We can’t have a 1959/60 season report without a court case and this week’s was due to dog baiting (that is baiting and not biting). It was alleged that three men persisted in making mock attacks and bating police dog ‘Prince’ in Burnley Town Centre. According to handler PC Dean the men were very lucky not to have been bitten by the dog. Two 20-year-olds and a 19-year-old all pleaded not guilty to disorderly behaviour. PC Dean said he was cautioning the men for crossing the road whilst there was oncoming traffic when they started to bait the dog. Worse still, one of the men used obscene language once he’d been taken to the police station. One of the accused told the court that the dog was not under full control and he shouted to PC Dean: “You want to watch that dog, it nearly had my wrist.” Dean replied: “You want to watch it son, it will have the rest of you, it has lads like you for breakfast.” They were all found guilty and all three of them were fined a total of £2. There were no reports of the dog getting anything extra for breakfast.
Those fines might well have kept them away from Turf Moor for the game where Burnley did the double over Arsenal for just the second time since they regained their First Division status in 1948, and so stepped nearer to the league leadership. The Burnley Express reported: “The Gunners were an attraction of world wide fame. A story is told of a London businessman registering in a hotel in Finland, and the clerk saying: “How will Arsenal do this season?” Today, the only people really concerned are those from London N5 and the environs whose allegiance is not devoted to the Gunners’ rivals and near neighbours, the Spurs. The wheel of fortune has turned. Arsenal are a more ordinary side while the club itself is a splendid memory to the days of past glory.
Are Burnley on the threshold of becoming equally famous? With the League championship within grasp and the trip to New York ahead, it is a matter of time and temperament as to whether ambitions can be fulfilled.
Burnley went into the game without the injured Jimmy McIlroy, with Ian Lawson deputising, but were soon in front. Lawson was an excellent employer of the through pass and Ray Pointer thrived on such service. With just seven minutes gone, Lawson played such a ball and POINTER raced on to it and beat the oncoming Jack Kelsey to give Burnley the lead.
It was still 1-0 at half time but disaster struck just after the interval when there was a horrible mix up in defence. John HENDERSON, who had once been subject to an enquiry from Burnley when he was at Portsmouth, flicked the ball in to wipe out our lead.
It was vital that Burnley regained the lead quickly and they did just that. When a corner was forced, the ball was swung in by John Connelly. A terrific free-for-all ensued with Brian MILLER getting the last touch with a header as the rest of his body resisted the general turmoil in the crowded area. One of the happiest memories of Burnley’s matches during the season had been that of goals scored by CONNELLY with his sudden swoops towards the centre and releasing his famous left foot shots that amazed goalkeepers and delighted supporters. The way in which he obliged against Arsenal was in the general tradition and was his third against the Gunners in the season.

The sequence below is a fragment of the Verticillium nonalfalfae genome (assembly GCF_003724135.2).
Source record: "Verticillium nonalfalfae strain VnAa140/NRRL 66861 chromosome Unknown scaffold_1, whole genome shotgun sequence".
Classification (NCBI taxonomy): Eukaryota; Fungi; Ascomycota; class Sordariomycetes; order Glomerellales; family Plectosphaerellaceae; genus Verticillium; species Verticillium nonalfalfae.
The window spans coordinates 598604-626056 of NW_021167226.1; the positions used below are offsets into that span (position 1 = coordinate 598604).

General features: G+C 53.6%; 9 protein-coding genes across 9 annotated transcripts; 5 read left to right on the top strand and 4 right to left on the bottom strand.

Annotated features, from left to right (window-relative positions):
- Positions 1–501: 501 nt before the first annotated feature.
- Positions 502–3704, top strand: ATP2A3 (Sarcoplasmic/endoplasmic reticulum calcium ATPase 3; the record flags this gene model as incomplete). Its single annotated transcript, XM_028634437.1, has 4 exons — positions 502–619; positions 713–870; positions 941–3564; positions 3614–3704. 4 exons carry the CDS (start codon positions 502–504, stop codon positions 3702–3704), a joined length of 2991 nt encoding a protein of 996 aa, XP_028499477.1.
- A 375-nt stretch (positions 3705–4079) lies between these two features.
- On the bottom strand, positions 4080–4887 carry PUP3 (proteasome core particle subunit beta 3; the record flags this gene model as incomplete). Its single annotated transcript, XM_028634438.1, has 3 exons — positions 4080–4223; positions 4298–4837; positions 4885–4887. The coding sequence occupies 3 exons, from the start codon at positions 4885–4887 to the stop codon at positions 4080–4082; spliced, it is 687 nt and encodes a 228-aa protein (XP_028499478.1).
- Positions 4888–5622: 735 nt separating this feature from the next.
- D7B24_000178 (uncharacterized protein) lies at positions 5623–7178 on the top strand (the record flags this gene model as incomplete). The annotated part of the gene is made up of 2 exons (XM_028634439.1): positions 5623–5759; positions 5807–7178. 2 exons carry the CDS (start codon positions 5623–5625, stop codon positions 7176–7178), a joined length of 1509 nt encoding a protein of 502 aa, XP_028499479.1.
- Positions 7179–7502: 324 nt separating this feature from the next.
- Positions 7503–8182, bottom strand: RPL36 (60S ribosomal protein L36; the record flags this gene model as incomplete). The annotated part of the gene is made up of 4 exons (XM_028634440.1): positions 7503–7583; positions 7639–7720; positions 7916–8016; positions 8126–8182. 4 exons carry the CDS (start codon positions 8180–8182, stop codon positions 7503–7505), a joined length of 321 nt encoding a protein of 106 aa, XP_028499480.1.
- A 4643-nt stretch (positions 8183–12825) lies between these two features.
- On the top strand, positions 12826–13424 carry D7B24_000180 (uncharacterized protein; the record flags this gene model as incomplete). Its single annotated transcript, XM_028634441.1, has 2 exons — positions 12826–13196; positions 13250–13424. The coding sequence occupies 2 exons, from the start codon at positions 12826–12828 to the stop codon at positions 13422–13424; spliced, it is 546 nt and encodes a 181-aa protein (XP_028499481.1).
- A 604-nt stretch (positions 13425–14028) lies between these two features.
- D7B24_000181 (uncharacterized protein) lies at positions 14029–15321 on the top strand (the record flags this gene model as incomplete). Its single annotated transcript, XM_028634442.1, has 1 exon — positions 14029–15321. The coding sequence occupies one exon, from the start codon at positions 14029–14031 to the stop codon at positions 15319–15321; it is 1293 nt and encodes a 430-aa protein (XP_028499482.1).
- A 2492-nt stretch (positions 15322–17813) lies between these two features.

The game was won, although HENDERSON did get a second for the Gunners in the late stages but Burnley took the points by the odd goal in five which was fair on the play.
Arsenal brought their own supporters’ club coach which was well filled and gaily decorated with red and white. One of their number was kind enough to make it known to the retiring Burnley crowd that they thought Burnley had a good chance of League honours, but maybe he was saying that just to spite Tottenham.
The teams were;
Burnley: Adam Blacklaw, John Angus, Alex Elder, Bobby Seith, Brian Miller, Jimmy Adamson, John Connelly, Ian Lawson, Ray Pointer, Jimmy Robson, Brian Pilkington.
Arsenal: Jack Kelsey, Eddie Magill, Bill McCullough, Gerry Ward, Bill Dodgin, Vic Groves, John Henderson, David Herd, Danny Clapton, John Barnwell, Joe Haverty.
Referee: Mr L. Howarth (Beverley).
There was more good news for Burnley when they reached the dressing room. League leaders Tottenham had been held to a draw at White Hart Lane by Fulham, and even better was the news from Filbert Street where Leicester had beaten Wolves with former Claret Albert Cheesebrough on the scoresheet. It closed the gap to four points on Tottenham and left us just one point behind Wolves, and with two games in hand on both of them.
Down at the bottom Birmingham were back in the bottom two in place of Leeds after the Elland Road club beat Manchester City.
It was a week of mixed fortunes for the reserves. We were beaten 4-0 at Wolves as the first team were beating Arsenal but had beaten Preston 3-0 at Deepdale during the week to reach the final of the Lancashire Senior Cup. Andy Lochhead, Peter Simpson and Gordon Harris were the goal scorers.
First Division Results
19th March 1960
Birmingham 2 Bolton 5
Burnley 3 Arsenal 2
Chelsea 2 Blackpool 3
Leeds 4 Manchester City 3
Leicester 2 Wolves 1
Manchester United 3 Nottingham Forest 1
Newcastle 3 Luton 2
Preston 3 Sheffield Wednesday 4
Tottenham 1 Fulham 1
West Brom 6 Everton 2
West Ham 2 Blackburn 1
A total of 56 goals were scored in the 11 league games, more than 5 per game, and no side failed to score.